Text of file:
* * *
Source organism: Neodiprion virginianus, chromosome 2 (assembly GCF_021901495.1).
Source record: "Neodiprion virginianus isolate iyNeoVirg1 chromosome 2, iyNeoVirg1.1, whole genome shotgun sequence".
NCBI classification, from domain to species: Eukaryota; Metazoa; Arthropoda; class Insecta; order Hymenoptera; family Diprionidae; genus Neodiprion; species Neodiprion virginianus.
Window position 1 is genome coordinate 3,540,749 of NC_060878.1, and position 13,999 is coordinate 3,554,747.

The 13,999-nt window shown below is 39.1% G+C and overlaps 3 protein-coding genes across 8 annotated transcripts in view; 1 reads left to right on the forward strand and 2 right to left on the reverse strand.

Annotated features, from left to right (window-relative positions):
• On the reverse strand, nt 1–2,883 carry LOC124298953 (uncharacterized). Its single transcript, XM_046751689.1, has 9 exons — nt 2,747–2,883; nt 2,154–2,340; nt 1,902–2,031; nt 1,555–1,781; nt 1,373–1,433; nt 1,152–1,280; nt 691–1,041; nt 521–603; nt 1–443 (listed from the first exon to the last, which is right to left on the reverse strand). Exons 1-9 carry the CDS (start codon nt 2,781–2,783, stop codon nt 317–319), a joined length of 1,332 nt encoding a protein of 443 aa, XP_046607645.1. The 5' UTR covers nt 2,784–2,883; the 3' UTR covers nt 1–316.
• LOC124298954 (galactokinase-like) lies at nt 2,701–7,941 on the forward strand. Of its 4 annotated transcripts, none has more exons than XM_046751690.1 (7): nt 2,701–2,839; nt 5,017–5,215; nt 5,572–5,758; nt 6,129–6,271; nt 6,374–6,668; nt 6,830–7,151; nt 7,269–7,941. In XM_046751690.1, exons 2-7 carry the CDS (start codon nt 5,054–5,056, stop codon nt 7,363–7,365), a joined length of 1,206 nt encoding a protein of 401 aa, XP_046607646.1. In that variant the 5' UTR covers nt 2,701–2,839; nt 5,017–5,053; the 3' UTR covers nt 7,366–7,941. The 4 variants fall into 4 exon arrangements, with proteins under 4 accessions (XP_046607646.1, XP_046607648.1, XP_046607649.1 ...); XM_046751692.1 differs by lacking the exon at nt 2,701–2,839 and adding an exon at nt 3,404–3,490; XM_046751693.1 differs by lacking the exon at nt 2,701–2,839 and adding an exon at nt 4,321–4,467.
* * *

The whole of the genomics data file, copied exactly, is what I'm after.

Source organism: Neodiprion virginianus, chromosome 2 (assembly GCF_021901495.1).
Source record: "Neodiprion virginianus isolate iyNeoVirg1 chromosome 2, iyNeoVirg1.1, whole genome shotgun sequence".
NCBI classification, from domain to species: Eukaryota; Metazoa; Arthropoda; class Insecta; order Hymenoptera; family Diprionidae; genus Neodiprion; species Neodiprion virginianus.
Window position 1 is genome coordinate 3,540,749 of NC_060878.1, and position 13,999 is coordinate 3,554,747.

The 13,999-nt window shown below is 39.1% G+C and overlaps 3 protein-coding genes across 8 annotated transcripts in view; 1 reads left to right on the forward strand and 2 right to left on the reverse strand.

Annotated features, from left to right (window-relative positions):
• On the reverse strand, nt 1–2,883 carry LOC124298953 (uncharacterized). Its single transcript, XM_046751689.1, has 9 exons — nt 2,747–2,883; nt 2,154–2,340; nt 1,902–2,031; nt 1,555–1,781; nt 1,373–1,433; nt 1,152–1,280; nt 691–1,041; nt 521–603; nt 1–443 (listed from the first exon to the last, which is right to left on the reverse strand). Exons 1-9 carry the CDS (start codon nt 2,781–2,783, stop codon nt 317–319), a joined length of 1,332 nt encoding a protein of 443 aa, XP_046607645.1. The 5' UTR covers nt 2,784–2,883; the 3' UTR covers nt 1–316.
• LOC124298954 (galactokinase-like) lies at nt 2,701–7,941 on the forward strand. Of its 4 annotated transcripts, none has more exons than XM_046751690.1 (7): nt 2,701–2,839; nt 5,017–5,215; nt 5,572–5,758; nt 6,129–6,271; nt 6,374–6,668; nt 6,830–7,151; nt 7,269–7,941. In XM_046751690.1, exons 2-7 carry the CDS (start codon nt 5,054–5,056, stop codon nt 7,363–7,365), a joined length of 1,206 nt encoding a protein of 401 aa, XP_046607646.1. In that variant the 5' UTR covers nt 2,701–2,839; nt 5,017–5,053; the 3' UTR covers nt 7,366–7,941. The 4 variants fall into 4 exon arrangements, with proteins under 4 accessions (XP_046607646.1, XP_046607648.1, XP_046607649.1 ...); XM_046751692.1 differs by lacking the exon at nt 2,701–2,839 and adding an exon at nt 3,404–3,490; XM_046751693.1 differs by lacking the exon at nt 2,701–2,839 and adding an exon at nt 4,321–4,467.